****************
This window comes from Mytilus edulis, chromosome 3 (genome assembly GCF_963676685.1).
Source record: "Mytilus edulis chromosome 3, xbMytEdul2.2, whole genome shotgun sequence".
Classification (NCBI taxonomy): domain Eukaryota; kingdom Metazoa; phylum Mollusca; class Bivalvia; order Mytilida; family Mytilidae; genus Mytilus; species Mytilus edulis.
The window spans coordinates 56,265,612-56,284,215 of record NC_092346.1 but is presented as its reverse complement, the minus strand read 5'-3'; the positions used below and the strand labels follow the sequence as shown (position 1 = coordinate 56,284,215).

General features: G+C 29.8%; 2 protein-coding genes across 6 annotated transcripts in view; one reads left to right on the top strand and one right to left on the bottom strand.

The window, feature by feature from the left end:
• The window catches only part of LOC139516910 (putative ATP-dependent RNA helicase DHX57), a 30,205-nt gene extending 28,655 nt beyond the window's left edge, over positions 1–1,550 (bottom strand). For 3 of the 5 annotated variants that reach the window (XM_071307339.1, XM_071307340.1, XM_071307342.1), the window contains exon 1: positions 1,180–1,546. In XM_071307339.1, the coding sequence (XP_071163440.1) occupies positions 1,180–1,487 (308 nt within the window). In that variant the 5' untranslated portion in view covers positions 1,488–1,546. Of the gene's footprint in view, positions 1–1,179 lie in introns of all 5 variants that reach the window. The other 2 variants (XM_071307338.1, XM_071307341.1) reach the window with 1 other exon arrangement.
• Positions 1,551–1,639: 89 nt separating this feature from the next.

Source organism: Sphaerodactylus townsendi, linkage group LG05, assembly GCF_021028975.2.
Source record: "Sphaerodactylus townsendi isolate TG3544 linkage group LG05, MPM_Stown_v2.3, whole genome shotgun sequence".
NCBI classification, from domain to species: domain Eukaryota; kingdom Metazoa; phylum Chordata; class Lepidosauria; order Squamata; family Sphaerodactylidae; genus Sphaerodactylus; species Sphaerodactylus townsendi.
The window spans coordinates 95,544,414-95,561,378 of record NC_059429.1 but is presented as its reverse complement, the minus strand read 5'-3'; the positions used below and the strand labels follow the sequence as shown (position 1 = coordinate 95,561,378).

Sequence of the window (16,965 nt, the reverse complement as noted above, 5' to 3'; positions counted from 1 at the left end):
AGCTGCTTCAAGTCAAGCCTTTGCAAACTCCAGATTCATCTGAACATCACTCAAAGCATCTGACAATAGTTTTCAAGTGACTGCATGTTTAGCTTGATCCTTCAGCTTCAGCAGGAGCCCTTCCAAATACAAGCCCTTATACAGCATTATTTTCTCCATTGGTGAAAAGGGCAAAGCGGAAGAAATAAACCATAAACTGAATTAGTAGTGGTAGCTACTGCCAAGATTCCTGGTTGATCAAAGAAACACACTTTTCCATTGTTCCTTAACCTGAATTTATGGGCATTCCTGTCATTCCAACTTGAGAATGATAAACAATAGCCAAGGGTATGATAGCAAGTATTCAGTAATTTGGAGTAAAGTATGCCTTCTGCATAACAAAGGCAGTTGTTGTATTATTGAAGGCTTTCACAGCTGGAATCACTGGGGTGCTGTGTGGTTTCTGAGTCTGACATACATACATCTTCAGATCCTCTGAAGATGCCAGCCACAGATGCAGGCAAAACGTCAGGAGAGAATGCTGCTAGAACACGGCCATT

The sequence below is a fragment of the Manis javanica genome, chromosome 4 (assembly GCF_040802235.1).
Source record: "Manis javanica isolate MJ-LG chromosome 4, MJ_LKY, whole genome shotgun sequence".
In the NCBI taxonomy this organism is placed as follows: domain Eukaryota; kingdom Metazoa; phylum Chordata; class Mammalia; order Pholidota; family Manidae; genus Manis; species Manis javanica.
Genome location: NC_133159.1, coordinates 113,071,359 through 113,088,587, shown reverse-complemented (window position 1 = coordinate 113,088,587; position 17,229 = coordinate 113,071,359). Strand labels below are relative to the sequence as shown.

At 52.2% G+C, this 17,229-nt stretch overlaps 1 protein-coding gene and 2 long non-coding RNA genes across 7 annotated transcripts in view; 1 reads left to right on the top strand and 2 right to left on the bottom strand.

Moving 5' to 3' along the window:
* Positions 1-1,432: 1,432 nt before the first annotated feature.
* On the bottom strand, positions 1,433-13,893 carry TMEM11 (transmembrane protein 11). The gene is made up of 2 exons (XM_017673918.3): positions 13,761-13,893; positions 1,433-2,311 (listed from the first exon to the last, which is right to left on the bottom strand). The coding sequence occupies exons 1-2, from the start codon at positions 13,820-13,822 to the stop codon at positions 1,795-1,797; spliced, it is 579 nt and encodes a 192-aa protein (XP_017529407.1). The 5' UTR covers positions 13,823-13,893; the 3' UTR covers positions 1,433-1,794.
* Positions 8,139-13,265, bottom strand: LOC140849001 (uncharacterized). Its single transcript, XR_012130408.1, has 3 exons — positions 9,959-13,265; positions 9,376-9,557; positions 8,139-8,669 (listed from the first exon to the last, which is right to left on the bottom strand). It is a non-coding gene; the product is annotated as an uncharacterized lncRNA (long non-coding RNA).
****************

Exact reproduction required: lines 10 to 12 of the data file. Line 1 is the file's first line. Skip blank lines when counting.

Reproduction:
Source record: "Sphaerodactylus townsendi isolate TG3544 linkage group LG05, MPM_Stown_v2.3, whole genome shotgun sequence".
NCBI classification, from domain to species: domain Eukaryota; kingdom Metazoa; phylum Chordata; class Lepidosauria; order Squamata; family Sphaerodactylidae; genus Sphaerodactylus; species Sphaerodactylus townsendi.
The window spans coordinates 95,544,414-95,561,378 of record NC_059429.1 but is presented as its reverse complement, the minus strand read 5'-3'; the positions used below and the strand labels follow the sequence as shown (position 1 = coordinate 95,561,378).